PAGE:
Yet Mr. Baquet is sticking it out, despite reports in his own paper that the Tribune’s tight-fisted ways had tempted him to accompany Mr. Carroll out the door. In a banker-like (or Bradlee-esque) blue-and-white striped shirt with a plain red tie, his feet propped up on the desk, he made the case for his current paper, through thick and thin—perhaps even more so through thick and thin.

“No newspaper in America has been through more turmoil than the L.A. Times over the last—except maybe The Wall Street Journal—over the last 10 years, if you think about it,” Mr. Baquet said. “I mean, sure, The New York Times had its Jayson Blair scandal, but look at what this paper has been through. It’s the most resilient newspaper in America. It went from, you know, the great halcyon days of Otis Chandler, to Mark Willes, to the Staples scandal, to having The New York Times and other papers raid its best talent. I mean, when I was at The New York Times, I was surrounded by ex– L.A. Times people.”

And the paper had gone, Mr. Baquet added, from being the flagship of the Times Mirror Company to being a subordinate property of the Tribune, halfway across the country—“which does something to your sense of self as a newspaper.”

He continued: “And it’s been through layoffs—not just our layoffs last year, but there were big layoffs during the Willes era. And it just keeps bouncing back.”

So Mr. Baquet’s take on the state of his paper is a sunny one—literally so: “It’s not a laid-back newspaper. I think that’s one of the myths that people on the East Coast have about the West Coast. People on the West Coast work really hard too. They just have nicer houses to go home to at night, and the weather’s nice.”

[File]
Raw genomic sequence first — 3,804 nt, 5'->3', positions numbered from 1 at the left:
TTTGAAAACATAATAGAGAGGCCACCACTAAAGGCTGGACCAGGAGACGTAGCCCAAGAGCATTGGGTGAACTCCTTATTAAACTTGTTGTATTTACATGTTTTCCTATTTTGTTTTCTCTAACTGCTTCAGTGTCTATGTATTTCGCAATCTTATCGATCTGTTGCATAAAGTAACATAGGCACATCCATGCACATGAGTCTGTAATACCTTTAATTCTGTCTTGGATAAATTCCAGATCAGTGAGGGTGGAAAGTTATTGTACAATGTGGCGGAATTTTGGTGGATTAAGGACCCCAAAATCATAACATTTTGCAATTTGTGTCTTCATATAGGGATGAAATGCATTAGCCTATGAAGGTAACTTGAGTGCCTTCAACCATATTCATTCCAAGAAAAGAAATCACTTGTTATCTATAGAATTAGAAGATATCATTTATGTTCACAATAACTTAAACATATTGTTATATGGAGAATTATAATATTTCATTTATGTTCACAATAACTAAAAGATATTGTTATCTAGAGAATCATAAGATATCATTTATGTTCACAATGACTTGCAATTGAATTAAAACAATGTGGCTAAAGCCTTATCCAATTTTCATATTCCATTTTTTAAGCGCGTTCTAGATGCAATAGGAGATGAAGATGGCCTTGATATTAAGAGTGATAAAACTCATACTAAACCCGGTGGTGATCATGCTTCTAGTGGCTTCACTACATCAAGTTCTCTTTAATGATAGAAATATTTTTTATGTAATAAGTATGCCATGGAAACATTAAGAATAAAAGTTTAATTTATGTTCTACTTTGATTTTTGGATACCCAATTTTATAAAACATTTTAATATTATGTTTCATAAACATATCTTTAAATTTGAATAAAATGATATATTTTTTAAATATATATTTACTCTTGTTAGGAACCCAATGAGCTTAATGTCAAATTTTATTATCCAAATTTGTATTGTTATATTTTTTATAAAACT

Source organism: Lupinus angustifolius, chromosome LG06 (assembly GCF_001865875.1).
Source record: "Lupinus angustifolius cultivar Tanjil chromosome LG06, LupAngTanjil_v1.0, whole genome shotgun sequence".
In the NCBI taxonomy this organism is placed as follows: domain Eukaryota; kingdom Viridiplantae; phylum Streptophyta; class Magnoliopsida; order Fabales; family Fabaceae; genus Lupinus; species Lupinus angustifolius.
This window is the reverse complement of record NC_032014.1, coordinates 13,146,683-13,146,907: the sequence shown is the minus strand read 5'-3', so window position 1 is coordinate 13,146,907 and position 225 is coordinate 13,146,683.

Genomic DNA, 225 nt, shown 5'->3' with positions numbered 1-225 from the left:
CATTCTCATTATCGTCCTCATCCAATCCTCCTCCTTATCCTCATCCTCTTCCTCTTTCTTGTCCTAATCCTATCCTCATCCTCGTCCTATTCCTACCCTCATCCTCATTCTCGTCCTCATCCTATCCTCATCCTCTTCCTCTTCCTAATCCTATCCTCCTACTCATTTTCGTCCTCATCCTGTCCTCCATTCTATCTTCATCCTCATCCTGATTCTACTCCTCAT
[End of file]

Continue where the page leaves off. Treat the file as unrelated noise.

Is that the recruiting pitch? Enjoy the sunshine and learn from the corporate suffering? How does Mr. Baquet make the sale?

The paper’s headquarters is a world away from Times Square—in downtown Los Angeles, with its strangely vacant sidewalks and their assiduous, one-on-one panhandlers. It sits down the hill from the city’s new Gehry concert hall; bird-of-paradise flowers bloom outside the cafeteria windows.

The city’s lively parts and attractions are distributed the opposite way from New York’s—scattered outward, like meteorite ejecta, from a desolate core. “It’s just a great, lush, beautiful place to live,” Mr. Baquet said. “Get out of downtown and walk around the ocean and go take a look.”

Last week, Mr. Keller said to The Washington Post that Mr. Baquet had been “telling recruits there’s something in the New York water that makes your penis fall off.”

“Our public-relations staff was passing around smelling salts,” Mr. Keller said. The emasculation theme, he said, dates back to when Mr. Baquet was national editor and he was foreign editor, and he tried to recruit one of Mr. Baquet’s writers to the Nairobi bureau.

“Dean started that joke,” Mr. Keller said.

But it was Mr. Keller who uttered it on the record, in all its Freudian glory—not just last week, but, as Gawker pointed out, when he spoke to The Observer about Mr. Baquet’s departure in 2000. Young editors destined for New York Times stardom, like Mr. Baquet, were not supposed to abandon The Times, with its carefully calibrated system of limited rewards for limited opportunities. And they certainly weren’t supposed to prosper so publicly after bailing out.

Mr. Baquet himself was more circumspect about the penis talk. “That’s a running inside joke,” Mr. Baquet said. “I’ll tell him, I’ll use anything it takes. You know—I’ll use the water.

“It’s true,” he added.